The most famous account of men looking for the Lost Cabin Mine  of Oregon, is the story of how Crater Lake was found…

Pocket Mine hidden in the trees, possibly the location of the Lost Cabin Mine.

Previously mined pocket-mine area, hidden in the trees.

The most famous account of people searching for the Lost Cabin Mine may have been in 1852, when a party of miners left Yreka California in search of the lost cabin mine. After obtaining a crude map and location of the mine, they headed towards Jacksonville, Oregon.

In  Jacksonville Oregon, the party set up camp for the night just outside of town while gathering more information about the surrounding areas and to get directions. As the night went on, some of the men drank in the saloon and had a little too much and blabbed of why the party was there, and also revealed that they had information which could help lead them to the famous Lost Cabin Mine. And just like the word of mouth about gold in the area had brought a rush of thousands of miners to the area, -the word that the Yreka party had information on the lost cabin spread like wildfire in the wind.

By morning, a party of Jacksonville men had formed to aid in the search for the famous cabin. Among these men was John W. Hillman, who was rich and was also a leader, and who set it down in his writings for later proof of these accounts did take place. Within the party were James L. Loudon, Pat McManus, George Ross, Isaac Skeeters, and a few that remain unnamed. The Yreka party did not accept the Jacksonville party’s help with open arms. In fact, the next few days were spent wasting time dodging and trying to elude the other party. So after many supplies and much valuable time had been wasted, the two parties conceded and decided to join their efforts.

As stated in Hillman’s writings, the larger party formed a camp and a smaller party went out in a search led by Hillman, who was riding on an old mule that was leant to him by Jimmie Dodge, a Jacksonville miner. They traveled to higher ground, and as they pushed forward up a steep slope of light timber, his mule stopped with an abrupt halt. Hillman, in his amazement, found himself looking over the edge at what is now known as Crater Lake. Hillman’s party walked over the edge of the massive crater  while pondering over their newfound discovery. The men finally agreed to call the lake “Deep Blue Lake”.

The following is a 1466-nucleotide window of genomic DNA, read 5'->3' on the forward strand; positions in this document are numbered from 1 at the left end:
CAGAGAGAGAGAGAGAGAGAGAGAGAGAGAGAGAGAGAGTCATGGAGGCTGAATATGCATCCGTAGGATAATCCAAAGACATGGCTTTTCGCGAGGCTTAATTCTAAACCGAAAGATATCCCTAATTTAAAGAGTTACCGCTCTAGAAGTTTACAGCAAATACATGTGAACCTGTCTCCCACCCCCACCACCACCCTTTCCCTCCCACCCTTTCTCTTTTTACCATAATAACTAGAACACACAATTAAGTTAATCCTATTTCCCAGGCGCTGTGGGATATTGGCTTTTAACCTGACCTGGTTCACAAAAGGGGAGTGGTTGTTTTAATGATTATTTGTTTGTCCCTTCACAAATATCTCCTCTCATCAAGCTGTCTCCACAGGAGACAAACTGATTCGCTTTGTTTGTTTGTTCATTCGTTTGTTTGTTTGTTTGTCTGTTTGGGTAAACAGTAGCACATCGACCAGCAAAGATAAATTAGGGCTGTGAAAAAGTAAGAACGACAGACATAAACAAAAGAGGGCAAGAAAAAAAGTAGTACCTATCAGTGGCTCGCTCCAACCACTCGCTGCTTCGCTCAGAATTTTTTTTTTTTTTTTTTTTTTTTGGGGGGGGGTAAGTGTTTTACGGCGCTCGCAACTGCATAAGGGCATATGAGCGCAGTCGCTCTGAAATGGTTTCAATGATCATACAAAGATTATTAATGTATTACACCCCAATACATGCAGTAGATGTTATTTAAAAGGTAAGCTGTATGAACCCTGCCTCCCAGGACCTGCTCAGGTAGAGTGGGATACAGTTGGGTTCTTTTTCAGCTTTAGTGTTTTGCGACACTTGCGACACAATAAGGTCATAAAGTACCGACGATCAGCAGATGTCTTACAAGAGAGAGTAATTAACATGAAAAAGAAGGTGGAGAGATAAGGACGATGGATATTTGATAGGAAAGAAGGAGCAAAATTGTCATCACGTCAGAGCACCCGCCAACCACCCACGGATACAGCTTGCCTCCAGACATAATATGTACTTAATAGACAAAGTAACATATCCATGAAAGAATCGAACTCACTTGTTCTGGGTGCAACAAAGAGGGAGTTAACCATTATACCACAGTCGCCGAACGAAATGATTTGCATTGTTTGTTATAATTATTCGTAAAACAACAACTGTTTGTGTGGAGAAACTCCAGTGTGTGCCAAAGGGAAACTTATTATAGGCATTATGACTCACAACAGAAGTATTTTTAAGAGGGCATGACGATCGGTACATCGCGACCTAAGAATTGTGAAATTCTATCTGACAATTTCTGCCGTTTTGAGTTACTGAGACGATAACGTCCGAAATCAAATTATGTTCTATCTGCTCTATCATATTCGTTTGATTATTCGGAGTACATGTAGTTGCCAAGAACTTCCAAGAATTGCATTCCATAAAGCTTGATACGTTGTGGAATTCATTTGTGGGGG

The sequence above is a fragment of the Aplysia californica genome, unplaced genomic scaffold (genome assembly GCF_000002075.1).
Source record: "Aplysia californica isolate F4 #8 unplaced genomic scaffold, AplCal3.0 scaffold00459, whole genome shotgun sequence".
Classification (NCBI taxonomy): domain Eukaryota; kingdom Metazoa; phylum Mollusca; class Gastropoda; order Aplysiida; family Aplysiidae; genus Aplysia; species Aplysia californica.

Hillman and the party set down in their writings the location of this discovery, which was later declared a national monument, and named Crater Lake.

Hillman’s party returned to the camp where they told of the discovery of the lake. But like so many before, no cabin and no gold.

One would think that if he covered enough ground, the probability of finding the location of the lost mine would be higher. The more ground covered, the better the odds of finding it. But what if they went in the wrong direction. What if the cabin wasn’t in some far-off and hard to reach location like it was thought to be? But instead, it was right under everyone’s nose, and they just didn’t know where to look. Maybe they just didn’t think it could possibly be where it is, and so they didn’t even think to look for it there?

We’ve all lost something important and looked everywhere for it, only to find it in some obvious place we thought we’d looked. Many of us have found ourselves a nice camping, hunting, or fishing spot and tried to find it again, but no matter how hard we looked…only to later find it in a spot that’s in just a little different direction than we remembered…right?

So, what if the lost cabin mine were so close by that they didn’t even fathom looking there? What if it were in a place only a short jaunt from where people pass by on a daily basis?

Crater Lake is a great place, but it is way off, and it wasn’t what Hillman and his merry band were looking for…not at all.